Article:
Michael Hassett reported that: “There is a 21.1-percent likelihood that a man who marries a Japanese national will do the following: create at least one child with his spouse (85.2 percent probability), then divorce within the first 20 years of marriage (31 percent), and subsequently lose custody of any children (80 percent). And in a country such as Japan — one that has no visitation rights and neither statutes nor judicial precedents providing for joint custody — loss of custody often translates into complete loss of contact, depending on the desire of the mother.

Well, it looks like American Christopher Savoie, who has been jailed for trying to regain custody of his children in Japan, may drive Hassett’s point home. The Japanese police charged Savoie with the abduction of minors — a charge that carries a jail sentence of up to five years. The International Association for Parent-Child Reunion, formed in Japan this year, claims to know of more than 100 cases of children abducted by non-custodial Japanese parents. Japanese family law follows a tradition of sole custody divorces. When a couple splits, one parent typically makes a complete and lifelong break from the children. Click here for the rest of the story!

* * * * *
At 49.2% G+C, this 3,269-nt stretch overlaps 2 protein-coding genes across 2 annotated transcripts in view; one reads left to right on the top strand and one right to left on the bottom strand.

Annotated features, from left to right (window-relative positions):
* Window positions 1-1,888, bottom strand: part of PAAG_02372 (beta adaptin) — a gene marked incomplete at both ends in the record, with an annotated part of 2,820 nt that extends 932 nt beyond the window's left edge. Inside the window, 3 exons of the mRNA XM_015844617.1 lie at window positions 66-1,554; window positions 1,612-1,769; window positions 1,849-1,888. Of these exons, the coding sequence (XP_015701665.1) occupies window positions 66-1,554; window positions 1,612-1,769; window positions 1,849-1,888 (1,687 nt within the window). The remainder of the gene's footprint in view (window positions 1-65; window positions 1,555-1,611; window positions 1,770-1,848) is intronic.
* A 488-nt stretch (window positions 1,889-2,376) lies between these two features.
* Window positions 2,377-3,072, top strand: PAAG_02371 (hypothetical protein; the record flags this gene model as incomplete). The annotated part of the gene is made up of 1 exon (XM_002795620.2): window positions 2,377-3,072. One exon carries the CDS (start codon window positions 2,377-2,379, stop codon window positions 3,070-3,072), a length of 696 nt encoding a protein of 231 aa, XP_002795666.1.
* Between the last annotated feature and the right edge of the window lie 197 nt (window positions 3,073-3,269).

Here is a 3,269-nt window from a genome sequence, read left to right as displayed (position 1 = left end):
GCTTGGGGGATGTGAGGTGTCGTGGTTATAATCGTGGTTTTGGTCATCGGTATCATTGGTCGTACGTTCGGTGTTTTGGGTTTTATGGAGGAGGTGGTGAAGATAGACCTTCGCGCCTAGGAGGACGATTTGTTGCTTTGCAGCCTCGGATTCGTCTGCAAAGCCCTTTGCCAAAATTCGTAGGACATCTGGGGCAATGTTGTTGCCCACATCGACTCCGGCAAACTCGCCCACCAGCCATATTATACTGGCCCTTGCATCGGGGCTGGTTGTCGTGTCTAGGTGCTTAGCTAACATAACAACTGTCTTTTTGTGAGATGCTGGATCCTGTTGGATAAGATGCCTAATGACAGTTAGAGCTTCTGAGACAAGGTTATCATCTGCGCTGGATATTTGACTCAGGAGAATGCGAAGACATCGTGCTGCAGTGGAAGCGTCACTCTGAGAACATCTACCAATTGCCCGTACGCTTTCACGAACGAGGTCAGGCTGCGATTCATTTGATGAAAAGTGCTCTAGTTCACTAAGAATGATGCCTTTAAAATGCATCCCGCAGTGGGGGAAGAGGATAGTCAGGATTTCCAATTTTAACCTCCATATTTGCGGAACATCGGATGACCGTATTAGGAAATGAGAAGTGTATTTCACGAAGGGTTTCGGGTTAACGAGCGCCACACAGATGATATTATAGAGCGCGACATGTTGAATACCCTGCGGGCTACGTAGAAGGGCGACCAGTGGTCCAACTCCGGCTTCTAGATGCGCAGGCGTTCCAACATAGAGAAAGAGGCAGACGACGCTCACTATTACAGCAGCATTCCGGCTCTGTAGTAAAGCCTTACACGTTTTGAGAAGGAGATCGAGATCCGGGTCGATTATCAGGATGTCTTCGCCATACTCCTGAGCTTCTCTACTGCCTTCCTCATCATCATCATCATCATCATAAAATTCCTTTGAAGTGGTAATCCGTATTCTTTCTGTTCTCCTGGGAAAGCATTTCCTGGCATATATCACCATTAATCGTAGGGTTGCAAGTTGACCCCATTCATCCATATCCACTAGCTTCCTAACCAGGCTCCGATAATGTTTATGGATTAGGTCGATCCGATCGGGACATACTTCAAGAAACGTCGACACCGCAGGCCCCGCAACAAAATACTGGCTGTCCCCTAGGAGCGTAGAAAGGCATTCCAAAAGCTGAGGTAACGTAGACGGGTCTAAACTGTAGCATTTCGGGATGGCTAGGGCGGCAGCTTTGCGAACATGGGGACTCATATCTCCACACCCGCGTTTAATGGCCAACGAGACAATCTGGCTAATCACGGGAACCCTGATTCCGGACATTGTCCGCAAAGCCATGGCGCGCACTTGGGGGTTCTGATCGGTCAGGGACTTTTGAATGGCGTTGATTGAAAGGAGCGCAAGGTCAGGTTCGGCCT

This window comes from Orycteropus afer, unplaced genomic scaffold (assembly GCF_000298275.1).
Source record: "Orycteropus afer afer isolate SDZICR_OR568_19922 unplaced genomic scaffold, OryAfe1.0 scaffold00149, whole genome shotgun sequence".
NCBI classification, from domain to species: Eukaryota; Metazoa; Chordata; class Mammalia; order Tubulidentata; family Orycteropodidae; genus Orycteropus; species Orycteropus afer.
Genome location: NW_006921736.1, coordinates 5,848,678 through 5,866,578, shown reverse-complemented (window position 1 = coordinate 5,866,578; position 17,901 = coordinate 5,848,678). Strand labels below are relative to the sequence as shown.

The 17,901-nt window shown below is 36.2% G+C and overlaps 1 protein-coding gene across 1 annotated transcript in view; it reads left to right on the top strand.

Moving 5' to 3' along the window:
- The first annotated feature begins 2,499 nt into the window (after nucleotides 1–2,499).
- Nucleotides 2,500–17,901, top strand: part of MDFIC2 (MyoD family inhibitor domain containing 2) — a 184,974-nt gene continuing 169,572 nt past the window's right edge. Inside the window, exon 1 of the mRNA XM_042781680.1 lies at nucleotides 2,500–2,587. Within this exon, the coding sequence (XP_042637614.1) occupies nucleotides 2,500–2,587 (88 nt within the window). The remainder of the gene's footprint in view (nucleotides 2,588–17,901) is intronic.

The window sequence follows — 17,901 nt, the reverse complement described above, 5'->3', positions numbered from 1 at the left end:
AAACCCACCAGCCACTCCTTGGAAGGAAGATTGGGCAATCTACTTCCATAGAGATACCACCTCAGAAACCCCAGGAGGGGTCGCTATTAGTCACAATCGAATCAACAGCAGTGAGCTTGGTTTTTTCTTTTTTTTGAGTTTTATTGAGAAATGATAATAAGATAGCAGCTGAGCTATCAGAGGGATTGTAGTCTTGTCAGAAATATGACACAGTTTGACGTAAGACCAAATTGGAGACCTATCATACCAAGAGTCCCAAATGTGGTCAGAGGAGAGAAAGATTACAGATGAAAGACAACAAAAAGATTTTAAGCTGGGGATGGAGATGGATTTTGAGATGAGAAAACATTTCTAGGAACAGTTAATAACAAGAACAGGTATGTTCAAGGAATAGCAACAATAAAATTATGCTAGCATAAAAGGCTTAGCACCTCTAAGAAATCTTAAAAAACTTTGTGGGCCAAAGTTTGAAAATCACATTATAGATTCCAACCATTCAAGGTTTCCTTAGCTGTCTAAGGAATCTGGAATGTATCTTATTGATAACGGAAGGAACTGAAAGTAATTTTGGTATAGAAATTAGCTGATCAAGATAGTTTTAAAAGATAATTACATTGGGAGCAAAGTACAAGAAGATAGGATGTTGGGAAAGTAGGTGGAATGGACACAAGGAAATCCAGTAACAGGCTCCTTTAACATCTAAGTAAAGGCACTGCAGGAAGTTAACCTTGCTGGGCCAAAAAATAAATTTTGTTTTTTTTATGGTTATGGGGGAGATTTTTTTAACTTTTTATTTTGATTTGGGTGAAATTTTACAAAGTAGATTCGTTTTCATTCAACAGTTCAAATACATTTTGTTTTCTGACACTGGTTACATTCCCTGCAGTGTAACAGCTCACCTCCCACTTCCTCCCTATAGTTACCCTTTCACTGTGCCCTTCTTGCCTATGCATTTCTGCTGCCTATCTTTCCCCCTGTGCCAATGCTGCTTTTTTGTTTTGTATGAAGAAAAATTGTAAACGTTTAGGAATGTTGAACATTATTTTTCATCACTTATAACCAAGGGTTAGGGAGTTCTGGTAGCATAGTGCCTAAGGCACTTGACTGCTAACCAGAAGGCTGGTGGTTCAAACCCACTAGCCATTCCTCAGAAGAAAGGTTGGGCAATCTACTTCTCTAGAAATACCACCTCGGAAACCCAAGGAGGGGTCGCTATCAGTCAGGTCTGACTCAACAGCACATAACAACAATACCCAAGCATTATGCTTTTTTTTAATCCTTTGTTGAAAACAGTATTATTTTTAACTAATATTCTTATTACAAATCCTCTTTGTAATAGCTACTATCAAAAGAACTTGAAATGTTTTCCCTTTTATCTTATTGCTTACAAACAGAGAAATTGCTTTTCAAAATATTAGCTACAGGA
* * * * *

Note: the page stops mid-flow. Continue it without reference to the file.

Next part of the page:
Click here for previous BT articles on parental kidnapping in Japan. Check out another video on the Savoie case here.